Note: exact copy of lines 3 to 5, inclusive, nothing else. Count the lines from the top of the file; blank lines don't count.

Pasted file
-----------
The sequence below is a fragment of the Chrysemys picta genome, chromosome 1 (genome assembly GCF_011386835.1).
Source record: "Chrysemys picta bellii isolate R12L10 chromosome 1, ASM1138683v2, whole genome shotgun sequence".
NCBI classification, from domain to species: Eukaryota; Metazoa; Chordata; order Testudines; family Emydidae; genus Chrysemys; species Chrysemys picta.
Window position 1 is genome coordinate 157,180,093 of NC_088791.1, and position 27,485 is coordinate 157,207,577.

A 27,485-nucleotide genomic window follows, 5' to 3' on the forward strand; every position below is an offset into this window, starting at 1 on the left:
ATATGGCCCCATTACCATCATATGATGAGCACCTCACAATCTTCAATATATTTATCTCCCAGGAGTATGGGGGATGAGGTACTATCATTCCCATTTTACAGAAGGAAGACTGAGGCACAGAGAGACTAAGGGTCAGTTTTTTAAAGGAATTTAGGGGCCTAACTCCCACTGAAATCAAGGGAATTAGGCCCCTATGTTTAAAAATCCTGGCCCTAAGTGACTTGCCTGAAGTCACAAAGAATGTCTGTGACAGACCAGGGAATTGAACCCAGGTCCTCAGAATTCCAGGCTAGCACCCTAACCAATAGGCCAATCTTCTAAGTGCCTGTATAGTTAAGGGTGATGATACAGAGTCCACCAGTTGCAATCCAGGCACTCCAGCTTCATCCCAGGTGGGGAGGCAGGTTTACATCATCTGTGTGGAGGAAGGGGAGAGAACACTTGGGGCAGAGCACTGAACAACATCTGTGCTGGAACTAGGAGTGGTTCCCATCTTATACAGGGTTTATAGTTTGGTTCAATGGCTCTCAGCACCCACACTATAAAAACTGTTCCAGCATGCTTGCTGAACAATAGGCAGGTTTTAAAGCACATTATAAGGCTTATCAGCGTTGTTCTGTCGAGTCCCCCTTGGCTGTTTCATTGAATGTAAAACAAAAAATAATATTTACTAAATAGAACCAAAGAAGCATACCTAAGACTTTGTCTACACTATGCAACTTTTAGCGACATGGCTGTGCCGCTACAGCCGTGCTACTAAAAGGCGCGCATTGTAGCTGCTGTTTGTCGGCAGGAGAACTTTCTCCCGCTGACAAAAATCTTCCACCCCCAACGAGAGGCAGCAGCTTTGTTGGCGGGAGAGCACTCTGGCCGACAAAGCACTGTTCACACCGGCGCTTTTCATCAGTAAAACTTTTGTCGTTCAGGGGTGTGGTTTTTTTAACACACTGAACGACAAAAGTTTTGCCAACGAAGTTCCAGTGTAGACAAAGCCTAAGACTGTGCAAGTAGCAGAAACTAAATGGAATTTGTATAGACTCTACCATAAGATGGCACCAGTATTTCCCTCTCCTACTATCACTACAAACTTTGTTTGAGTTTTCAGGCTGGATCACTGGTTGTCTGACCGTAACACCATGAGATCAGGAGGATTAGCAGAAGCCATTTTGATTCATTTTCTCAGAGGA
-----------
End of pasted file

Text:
NCBI classification, from domain to species: Eukaryota; Metazoa; Chordata; order Testudines; family Emydidae; genus Chrysemys; species Chrysemys picta.
Window position 1 is genome coordinate 157,180,093 of NC_088791.1, and position 27,485 is coordinate 157,207,577.

A 27,485-nucleotide genomic window follows, 5' to 3' on the forward strand; every position below is an offset into this window, starting at 1 on the left: